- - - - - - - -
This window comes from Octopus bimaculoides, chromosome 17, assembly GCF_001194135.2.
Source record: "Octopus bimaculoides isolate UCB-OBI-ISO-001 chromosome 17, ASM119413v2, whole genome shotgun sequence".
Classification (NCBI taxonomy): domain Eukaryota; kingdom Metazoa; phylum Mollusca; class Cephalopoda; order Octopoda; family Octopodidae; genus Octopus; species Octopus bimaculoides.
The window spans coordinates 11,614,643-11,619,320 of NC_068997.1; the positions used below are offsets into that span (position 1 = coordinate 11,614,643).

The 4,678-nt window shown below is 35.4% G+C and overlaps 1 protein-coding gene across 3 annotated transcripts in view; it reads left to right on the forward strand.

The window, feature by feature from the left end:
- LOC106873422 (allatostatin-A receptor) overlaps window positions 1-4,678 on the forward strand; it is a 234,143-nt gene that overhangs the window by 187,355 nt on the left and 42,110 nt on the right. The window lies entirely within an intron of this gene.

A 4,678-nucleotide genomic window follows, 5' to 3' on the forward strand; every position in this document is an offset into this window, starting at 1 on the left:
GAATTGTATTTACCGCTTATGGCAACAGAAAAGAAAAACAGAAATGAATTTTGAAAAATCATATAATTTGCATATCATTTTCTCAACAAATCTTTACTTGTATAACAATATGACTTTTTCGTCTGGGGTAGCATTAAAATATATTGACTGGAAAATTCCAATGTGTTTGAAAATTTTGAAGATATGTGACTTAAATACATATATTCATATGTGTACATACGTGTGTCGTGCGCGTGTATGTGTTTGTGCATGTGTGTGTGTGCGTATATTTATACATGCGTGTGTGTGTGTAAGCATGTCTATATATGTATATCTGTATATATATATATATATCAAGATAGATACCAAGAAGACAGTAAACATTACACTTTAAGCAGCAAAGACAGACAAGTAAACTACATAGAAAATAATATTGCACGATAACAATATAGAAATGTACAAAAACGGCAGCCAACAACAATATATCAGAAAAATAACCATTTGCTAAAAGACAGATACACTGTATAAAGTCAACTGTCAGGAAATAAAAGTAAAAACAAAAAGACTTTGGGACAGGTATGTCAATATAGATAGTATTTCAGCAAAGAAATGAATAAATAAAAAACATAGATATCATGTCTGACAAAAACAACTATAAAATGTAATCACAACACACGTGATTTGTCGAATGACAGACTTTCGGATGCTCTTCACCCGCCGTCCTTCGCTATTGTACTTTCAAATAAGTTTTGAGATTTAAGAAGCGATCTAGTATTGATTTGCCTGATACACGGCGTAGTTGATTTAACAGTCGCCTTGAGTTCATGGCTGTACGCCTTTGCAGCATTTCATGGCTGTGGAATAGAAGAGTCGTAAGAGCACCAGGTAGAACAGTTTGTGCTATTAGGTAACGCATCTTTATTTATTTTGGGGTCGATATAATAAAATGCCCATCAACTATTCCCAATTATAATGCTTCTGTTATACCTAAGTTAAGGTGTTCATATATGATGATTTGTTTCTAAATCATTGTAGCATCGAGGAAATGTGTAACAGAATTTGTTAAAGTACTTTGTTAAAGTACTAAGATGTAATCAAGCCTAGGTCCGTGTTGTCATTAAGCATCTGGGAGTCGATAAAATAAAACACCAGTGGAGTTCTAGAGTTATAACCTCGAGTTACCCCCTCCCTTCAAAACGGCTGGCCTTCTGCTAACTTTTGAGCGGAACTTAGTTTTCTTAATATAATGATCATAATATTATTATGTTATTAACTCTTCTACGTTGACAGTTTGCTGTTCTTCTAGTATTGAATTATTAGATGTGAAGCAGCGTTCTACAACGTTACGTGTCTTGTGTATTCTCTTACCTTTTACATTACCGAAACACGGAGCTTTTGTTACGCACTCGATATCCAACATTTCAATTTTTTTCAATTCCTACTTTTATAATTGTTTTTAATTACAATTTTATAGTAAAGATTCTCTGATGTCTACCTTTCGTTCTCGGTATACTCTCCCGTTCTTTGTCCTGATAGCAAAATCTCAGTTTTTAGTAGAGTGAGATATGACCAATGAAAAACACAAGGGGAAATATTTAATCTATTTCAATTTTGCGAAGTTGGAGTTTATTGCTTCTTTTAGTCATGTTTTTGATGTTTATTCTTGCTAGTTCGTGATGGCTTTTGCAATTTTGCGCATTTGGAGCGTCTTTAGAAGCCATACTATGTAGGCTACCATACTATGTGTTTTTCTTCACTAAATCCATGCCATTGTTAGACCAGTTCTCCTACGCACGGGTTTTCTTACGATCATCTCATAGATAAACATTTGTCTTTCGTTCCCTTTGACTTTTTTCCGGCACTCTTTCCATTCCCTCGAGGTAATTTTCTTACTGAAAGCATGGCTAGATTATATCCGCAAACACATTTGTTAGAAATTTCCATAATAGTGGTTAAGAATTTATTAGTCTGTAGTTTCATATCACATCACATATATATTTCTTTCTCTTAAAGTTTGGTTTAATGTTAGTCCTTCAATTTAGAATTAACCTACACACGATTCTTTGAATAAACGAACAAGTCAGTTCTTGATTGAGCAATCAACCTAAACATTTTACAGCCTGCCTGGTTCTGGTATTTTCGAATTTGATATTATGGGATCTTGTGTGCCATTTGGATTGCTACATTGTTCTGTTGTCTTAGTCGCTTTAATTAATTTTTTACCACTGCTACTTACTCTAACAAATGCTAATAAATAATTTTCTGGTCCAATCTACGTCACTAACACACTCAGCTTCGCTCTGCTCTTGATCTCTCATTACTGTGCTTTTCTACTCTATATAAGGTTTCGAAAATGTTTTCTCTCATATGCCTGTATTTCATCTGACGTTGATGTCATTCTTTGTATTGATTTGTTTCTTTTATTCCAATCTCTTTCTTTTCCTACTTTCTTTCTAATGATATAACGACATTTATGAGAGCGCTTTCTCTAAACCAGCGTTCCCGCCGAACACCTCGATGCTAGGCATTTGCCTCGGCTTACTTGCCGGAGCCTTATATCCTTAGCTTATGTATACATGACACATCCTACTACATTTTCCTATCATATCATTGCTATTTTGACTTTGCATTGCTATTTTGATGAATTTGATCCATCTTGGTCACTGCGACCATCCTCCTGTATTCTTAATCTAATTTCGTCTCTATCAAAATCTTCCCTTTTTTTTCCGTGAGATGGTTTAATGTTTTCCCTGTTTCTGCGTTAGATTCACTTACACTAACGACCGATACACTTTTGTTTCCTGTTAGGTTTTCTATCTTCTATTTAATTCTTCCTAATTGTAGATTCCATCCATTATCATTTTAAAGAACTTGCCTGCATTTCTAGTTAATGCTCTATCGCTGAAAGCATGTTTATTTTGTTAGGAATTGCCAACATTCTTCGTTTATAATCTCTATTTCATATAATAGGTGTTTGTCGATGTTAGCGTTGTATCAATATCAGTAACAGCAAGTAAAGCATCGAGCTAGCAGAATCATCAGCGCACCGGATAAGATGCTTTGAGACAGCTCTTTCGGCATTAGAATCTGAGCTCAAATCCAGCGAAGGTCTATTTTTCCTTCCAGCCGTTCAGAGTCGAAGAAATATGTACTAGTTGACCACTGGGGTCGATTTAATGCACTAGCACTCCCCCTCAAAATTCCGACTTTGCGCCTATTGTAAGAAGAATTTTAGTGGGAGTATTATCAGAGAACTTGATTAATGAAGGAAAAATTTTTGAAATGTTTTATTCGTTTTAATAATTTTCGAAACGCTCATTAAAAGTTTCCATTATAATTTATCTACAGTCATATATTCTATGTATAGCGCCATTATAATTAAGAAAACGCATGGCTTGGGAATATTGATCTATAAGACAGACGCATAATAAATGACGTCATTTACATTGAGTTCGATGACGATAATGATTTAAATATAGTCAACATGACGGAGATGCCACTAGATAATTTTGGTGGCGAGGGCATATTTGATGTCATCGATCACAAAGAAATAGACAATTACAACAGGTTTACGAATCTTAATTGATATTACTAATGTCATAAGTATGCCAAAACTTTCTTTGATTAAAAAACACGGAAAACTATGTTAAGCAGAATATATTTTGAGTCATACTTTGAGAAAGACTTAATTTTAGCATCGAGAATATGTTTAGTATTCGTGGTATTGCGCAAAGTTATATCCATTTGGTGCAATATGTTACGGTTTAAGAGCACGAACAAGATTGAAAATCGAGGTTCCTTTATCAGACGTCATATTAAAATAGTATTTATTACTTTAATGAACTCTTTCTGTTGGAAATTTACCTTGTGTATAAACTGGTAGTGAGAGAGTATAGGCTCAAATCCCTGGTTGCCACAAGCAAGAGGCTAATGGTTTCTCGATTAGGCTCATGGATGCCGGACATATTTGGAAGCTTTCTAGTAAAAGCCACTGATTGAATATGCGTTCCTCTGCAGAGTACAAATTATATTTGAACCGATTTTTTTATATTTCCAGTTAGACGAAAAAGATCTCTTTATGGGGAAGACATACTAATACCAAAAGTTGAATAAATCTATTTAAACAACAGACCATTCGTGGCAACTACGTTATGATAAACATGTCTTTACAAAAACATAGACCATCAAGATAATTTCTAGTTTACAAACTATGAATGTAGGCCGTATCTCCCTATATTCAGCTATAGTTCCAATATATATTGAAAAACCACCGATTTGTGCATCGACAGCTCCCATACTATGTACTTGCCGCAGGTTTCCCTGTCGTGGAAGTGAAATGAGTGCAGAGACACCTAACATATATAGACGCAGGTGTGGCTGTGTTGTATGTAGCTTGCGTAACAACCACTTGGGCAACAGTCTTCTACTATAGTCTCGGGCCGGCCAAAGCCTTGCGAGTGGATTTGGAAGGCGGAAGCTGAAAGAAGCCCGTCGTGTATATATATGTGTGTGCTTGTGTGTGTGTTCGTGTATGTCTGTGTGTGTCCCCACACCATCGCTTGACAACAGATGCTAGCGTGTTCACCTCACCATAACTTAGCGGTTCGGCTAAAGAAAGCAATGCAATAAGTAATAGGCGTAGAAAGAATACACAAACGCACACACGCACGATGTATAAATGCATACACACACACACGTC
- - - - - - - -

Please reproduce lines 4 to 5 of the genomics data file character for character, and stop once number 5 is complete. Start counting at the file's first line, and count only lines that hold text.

The window spans coordinates 11,614,643-11,619,320 of NC_068997.1; the positions used below are offsets into that span (position 1 = coordinate 11,614,643).

The 4,678-nt window shown below is 35.4% G+C and overlaps 1 protein-coding gene across 3 annotated transcripts in view; it reads left to right on the forward strand.